Odd couple lawmakers team up on education bills

Published on NewsOK Modified: April 7, 2013 at 4:20 pm •  Published: April 7, 2013
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BOISE, Idaho (AP) — When the Senate Education Committee convened in a basement wing of the Capitol during the 2013 Legislature, Sen. Steven Thayn and Sen. Branden Durst took their seats at opposite ends of the panel's long, mahogany-stained table, separated as much physically as they may seem politically and personally.

Thayn is a demure, conservative 59-year-old former Spanish teacher from the town of Emmett, with eight children and 18 years under his belt as a dairy farmer.

Durst is a 33-year-old Democrat from Boise's southeast side, notably outspoken and a partner at a marketing and political research firm during the legislative offseason.

But in many ways, the two first-term senators share more in common than their age, background and party affiliation suggests.

Both have a knack for bucking their respective party's playbook. They've also found common ground working together on new ideas for public education, long one of the state's most vexing policy issues.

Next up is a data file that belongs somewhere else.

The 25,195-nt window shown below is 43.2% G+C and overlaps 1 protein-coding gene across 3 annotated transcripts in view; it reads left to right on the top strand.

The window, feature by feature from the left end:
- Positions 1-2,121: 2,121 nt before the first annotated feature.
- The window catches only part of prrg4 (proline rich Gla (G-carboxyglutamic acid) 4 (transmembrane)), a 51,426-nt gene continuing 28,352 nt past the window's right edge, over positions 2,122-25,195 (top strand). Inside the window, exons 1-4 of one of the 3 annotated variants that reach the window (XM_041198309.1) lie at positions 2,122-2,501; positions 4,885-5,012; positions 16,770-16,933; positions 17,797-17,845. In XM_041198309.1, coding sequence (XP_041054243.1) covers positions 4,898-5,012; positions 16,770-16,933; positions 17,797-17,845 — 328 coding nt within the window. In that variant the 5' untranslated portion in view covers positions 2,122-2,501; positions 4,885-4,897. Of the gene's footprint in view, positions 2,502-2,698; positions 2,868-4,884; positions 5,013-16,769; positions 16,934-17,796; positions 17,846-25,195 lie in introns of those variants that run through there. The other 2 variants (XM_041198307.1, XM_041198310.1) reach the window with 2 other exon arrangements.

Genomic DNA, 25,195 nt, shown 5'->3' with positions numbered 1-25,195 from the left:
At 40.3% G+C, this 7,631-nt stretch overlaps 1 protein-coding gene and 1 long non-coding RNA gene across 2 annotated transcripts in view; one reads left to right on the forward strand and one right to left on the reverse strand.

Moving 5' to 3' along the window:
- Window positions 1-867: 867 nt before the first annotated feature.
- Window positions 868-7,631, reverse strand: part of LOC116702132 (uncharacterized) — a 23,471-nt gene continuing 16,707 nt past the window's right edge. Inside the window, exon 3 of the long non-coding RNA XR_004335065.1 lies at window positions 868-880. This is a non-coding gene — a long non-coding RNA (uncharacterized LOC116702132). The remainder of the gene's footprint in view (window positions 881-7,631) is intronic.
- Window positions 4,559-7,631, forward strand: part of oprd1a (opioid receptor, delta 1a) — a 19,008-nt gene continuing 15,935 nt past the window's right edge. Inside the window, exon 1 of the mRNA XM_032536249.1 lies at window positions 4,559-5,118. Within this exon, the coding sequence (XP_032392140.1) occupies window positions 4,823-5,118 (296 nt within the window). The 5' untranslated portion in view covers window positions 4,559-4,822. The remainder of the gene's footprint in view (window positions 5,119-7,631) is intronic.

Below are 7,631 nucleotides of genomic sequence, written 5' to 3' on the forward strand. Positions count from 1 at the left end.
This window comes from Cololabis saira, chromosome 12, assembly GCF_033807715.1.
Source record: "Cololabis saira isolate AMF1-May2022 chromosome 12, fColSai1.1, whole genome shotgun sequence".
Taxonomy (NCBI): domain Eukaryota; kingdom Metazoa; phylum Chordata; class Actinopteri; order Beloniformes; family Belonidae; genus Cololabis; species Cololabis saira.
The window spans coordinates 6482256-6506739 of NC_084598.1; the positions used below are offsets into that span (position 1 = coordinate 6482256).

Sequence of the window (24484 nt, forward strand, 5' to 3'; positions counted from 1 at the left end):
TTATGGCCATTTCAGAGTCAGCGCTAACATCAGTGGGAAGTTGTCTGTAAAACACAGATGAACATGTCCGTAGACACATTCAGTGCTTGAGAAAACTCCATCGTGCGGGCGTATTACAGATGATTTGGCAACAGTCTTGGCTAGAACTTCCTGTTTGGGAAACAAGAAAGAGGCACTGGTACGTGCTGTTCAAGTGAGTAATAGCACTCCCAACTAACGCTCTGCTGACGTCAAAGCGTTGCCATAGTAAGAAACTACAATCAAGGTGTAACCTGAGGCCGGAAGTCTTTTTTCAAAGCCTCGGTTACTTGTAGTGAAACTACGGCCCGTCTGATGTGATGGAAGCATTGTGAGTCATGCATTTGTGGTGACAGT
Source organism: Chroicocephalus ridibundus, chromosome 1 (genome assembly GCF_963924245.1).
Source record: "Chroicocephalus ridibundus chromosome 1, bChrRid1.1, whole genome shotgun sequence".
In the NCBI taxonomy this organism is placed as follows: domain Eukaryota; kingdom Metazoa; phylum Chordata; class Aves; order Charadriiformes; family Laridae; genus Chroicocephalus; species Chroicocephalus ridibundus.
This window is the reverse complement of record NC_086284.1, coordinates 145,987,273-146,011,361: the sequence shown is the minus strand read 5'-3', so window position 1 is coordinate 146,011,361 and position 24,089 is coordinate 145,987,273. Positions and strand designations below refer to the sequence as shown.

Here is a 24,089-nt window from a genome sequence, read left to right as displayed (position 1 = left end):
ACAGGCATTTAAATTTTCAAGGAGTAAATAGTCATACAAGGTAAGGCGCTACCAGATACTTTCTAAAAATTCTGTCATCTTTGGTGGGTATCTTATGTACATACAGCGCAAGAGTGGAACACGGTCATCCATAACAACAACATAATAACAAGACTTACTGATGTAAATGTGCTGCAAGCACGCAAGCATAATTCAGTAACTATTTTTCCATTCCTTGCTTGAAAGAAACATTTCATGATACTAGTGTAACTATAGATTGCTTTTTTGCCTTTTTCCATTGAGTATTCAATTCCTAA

During the legislative session that ended last Thursday, this political odd couple teamed up on two bills aimed at providing high school students a faster path to college.

"I think if you're looking for a golden thread that connects all of the things we've done, we're looking at ways to help students advance their academic credentials and achievement in innovative ways," Durst said.

To Durst, such across-the-aisle partnership is a rarity in a statehouse so heavily dominated by Republicans. Both recognize and relish the unique quality of their relationship.

"It's nice in some instances, although they're very rare, that we can work together to get things done," Durst said.

Aside from the common ground they share on education, the pair has other similarities that draw them together. Both share a love for soccer. Durst's son, Carter, and Thayn's grandson, Lincoln, were born on the same day, each named after U.S. Presidents.

Both also prefer voting their conscience instead of the official party line.

For example, Thayn, as a member of the House last year, objected to GOP-sponsored legislation requiring women seeking an abortion to undergo a mandatory ultrasound, citing unnecessary government overreach.

Last month, Thayn was the sole Republican to join Democrats on the Education Committee opposing a school board-backed bill he argues would unfairly tie teachers' hands during collective bargaining negotiations.

"The problem with Republicans, in my opinion, is they're more reactive especially when it comes to education," he said. "I want to work with people to solve problems rather than just taking ideological stands ... I ruffle a few feathers here and there, but I see things that need to be done."



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